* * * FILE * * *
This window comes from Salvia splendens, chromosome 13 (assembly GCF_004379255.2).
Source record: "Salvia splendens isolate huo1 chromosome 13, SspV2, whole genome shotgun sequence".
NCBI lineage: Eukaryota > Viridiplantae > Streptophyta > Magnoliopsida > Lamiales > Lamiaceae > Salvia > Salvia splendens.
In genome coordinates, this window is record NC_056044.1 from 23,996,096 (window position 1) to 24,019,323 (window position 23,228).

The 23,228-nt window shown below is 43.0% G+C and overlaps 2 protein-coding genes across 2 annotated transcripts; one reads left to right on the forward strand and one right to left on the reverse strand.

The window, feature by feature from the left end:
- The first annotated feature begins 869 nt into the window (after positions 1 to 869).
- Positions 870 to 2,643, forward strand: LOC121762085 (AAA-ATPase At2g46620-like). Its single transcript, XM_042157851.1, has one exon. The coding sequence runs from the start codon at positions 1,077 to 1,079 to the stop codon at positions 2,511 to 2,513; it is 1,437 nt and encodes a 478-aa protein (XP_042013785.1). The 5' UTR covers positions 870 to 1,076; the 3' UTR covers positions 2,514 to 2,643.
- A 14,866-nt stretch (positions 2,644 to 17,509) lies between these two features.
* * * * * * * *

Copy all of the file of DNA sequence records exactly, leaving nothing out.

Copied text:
This window comes from Salvia splendens, chromosome 13 (assembly GCF_004379255.2).
Source record: "Salvia splendens isolate huo1 chromosome 13, SspV2, whole genome shotgun sequence".
NCBI lineage: Eukaryota > Viridiplantae > Streptophyta > Magnoliopsida > Lamiales > Lamiaceae > Salvia > Salvia splendens.
In genome coordinates, this window is record NC_056044.1 from 23,996,096 (window position 1) to 24,019,323 (window position 23,228).

The 23,228-nt window shown below is 43.0% G+C and overlaps 2 protein-coding genes across 2 annotated transcripts; one reads left to right on the forward strand and one right to left on the reverse strand.

The window, feature by feature from the left end:
- The first annotated feature begins 869 nt into the window (after positions 1 to 869).
- Positions 870 to 2,643, forward strand: LOC121762085 (AAA-ATPase At2g46620-like). Its single transcript, XM_042157851.1, has one exon. The coding sequence runs from the start codon at positions 1,077 to 1,079 to the stop codon at positions 2,511 to 2,513; it is 1,437 nt and encodes a 478-aa protein (XP_042013785.1). The 5' UTR covers positions 870 to 1,076; the 3' UTR covers positions 2,514 to 2,643.
- A 14,866-nt stretch (positions 2,644 to 17,509) lies between these two features.